FEC Loses Campaign Finance Appeal Regarding Non-Profit Election Communication
On July 15 the U.S. Court of Appeals for the D.C. Circuit rejected a Federal Election Commission's (FEC) appeal, upholding a lower court decision that invalidated many FEC regulations that were implemented under the Bipartisan Campaign Reform Act of 2002 (BCRA). The FEC must now decide whether to appeal the ruling or write new rules in line with the court's decision. Among the regulations invalidated in the suit are exemptions to the ban on "electioneering communications" for unpaid broadcasts and for 501(c)(3) organizations. The 501(c)(3) exemption is on the FEC's rulemaking calendar for consideration, but no date has been set. In the meantime, the exemptions remain in effect as the result of a stay.The district court invalidated fifteen FEC regulations implementing BCRA in September 2004, finding some inconsistent with BCRA and others arbitrary and capricious. The FEC appealed the district court decision with regard to five of the rules: standards for "coordinated communication," definitions of the terms "solicit" and "direct," the interpretation of "electioneering communication," allocation rules for state party employee salaries, and a de minimis exemption from allocation rules governing the mix of regulated and unregulated funding for get-out-the-vote, voter identification, and voter registration that does not mention a Federal candidate.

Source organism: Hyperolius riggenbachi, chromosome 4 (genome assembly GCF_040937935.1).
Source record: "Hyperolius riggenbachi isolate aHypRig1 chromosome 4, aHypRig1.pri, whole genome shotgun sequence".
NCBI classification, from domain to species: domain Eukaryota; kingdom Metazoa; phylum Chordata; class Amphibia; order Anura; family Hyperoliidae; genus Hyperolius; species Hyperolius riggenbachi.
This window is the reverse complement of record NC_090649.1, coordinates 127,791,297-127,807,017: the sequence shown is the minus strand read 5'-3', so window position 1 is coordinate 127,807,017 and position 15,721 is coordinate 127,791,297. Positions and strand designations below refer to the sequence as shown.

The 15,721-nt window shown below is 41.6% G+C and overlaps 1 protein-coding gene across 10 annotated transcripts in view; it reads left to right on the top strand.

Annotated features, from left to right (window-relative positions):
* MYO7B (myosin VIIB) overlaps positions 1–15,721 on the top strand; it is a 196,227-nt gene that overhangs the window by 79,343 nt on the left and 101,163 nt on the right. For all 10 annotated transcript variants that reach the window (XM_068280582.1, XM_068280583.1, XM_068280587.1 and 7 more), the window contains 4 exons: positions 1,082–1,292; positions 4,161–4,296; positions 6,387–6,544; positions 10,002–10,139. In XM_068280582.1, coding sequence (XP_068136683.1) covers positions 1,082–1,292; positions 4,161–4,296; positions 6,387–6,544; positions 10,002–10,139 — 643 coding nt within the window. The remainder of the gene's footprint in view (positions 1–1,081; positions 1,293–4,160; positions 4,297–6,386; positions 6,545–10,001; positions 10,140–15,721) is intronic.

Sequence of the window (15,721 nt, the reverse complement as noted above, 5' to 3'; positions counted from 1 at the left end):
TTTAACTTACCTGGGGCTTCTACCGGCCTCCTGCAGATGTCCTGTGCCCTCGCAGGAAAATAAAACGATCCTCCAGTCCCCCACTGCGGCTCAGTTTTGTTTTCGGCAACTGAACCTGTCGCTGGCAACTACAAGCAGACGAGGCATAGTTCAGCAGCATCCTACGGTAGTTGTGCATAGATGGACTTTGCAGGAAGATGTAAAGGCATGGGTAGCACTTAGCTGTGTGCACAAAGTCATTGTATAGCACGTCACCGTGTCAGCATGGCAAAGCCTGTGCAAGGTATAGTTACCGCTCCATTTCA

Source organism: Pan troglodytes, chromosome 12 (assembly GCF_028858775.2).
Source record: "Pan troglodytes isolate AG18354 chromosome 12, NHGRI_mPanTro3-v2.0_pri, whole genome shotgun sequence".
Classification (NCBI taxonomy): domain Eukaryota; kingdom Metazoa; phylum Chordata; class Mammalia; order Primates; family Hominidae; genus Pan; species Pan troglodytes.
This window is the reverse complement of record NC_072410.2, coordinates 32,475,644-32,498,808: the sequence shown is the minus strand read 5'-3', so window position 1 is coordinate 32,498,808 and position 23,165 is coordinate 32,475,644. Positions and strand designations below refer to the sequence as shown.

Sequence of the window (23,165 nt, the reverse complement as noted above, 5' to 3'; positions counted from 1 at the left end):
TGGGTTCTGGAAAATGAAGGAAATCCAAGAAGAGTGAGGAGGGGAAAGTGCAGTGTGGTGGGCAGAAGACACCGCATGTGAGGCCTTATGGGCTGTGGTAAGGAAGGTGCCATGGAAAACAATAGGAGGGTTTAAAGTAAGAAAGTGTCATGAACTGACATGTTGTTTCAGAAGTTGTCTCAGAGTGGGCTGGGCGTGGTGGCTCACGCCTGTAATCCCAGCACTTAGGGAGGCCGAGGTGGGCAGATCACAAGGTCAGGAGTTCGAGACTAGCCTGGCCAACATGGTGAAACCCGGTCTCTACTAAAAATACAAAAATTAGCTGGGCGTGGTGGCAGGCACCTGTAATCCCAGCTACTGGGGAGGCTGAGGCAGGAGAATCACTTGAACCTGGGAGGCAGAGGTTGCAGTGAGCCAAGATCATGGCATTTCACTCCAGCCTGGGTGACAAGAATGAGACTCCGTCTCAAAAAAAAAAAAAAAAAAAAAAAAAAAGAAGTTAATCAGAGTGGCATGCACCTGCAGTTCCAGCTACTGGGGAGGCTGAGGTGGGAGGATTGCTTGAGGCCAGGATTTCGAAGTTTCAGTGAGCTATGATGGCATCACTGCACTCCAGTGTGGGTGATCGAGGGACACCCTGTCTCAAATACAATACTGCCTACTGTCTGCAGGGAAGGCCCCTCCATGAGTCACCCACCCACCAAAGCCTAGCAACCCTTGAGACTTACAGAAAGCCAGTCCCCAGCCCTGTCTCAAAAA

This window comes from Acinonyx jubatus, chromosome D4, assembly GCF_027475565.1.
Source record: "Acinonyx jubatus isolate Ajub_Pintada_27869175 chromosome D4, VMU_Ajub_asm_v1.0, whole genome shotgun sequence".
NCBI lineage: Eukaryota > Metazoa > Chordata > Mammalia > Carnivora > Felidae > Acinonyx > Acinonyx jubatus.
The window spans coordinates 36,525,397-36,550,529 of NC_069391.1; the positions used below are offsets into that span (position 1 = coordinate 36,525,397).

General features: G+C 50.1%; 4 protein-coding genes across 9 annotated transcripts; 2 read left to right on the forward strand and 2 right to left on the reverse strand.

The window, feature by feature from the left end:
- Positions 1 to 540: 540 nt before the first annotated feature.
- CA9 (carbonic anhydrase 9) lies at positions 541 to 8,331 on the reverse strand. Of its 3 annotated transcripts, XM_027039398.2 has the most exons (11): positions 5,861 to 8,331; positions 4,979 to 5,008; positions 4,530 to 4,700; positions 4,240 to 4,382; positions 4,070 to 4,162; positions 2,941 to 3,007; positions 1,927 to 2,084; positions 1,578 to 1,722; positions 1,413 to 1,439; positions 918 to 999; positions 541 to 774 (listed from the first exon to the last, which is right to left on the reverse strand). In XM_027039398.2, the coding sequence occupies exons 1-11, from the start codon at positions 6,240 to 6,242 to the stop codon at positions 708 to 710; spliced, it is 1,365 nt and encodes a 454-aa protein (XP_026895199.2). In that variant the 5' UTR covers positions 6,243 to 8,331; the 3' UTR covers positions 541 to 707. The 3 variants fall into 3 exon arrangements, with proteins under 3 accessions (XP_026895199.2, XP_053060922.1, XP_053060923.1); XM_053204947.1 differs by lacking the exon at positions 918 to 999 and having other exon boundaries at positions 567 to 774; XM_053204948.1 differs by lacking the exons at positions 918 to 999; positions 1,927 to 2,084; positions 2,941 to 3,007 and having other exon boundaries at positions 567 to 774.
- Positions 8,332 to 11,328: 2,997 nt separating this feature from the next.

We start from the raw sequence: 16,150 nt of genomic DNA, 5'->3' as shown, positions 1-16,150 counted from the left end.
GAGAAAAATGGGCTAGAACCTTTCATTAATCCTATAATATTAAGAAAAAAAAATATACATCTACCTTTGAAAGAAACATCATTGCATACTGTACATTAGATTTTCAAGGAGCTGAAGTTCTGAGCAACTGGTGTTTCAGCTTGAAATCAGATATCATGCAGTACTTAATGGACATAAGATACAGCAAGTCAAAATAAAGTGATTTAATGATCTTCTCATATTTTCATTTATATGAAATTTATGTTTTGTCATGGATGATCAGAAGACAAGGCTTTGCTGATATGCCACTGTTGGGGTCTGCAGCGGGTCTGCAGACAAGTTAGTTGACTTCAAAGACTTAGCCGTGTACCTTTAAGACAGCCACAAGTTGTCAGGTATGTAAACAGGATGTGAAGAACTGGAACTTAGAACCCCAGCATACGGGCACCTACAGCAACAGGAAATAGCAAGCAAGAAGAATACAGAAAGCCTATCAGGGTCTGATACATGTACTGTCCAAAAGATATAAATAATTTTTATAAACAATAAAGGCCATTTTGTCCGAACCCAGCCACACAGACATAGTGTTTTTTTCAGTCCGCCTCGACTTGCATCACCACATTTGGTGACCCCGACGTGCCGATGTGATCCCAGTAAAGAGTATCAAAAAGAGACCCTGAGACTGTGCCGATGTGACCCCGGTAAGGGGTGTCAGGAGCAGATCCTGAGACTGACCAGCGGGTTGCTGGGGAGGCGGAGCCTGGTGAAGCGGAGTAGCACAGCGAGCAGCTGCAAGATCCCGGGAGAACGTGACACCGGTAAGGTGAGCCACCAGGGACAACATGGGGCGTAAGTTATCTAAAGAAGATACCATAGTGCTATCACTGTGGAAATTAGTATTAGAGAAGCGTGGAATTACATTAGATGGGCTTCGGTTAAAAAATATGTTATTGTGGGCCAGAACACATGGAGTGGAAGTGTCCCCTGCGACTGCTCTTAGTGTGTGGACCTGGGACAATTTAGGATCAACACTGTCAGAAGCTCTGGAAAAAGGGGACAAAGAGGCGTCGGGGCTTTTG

The appeals court found that the electioneering communications exemption for unpaid broadcasts was unwarranted under BCRA, as the legislation does not require electioneering communications to be purchased. In addition, the court found that the exemption falls outside the FEC's power to create exemptions, since an unpaid broadcast could promote, support, attack or oppose a federal candidate. This means that all electioneering communications 30 days before a primary and 60 days before an election could be restricted, except announcements of candidate debates and forums.
The FEC could request review by the entire Circuit Court panel or appeal directly to the Supreme Court. If it decides not to appeal, it must re-write the rule to conform to the court's opinion.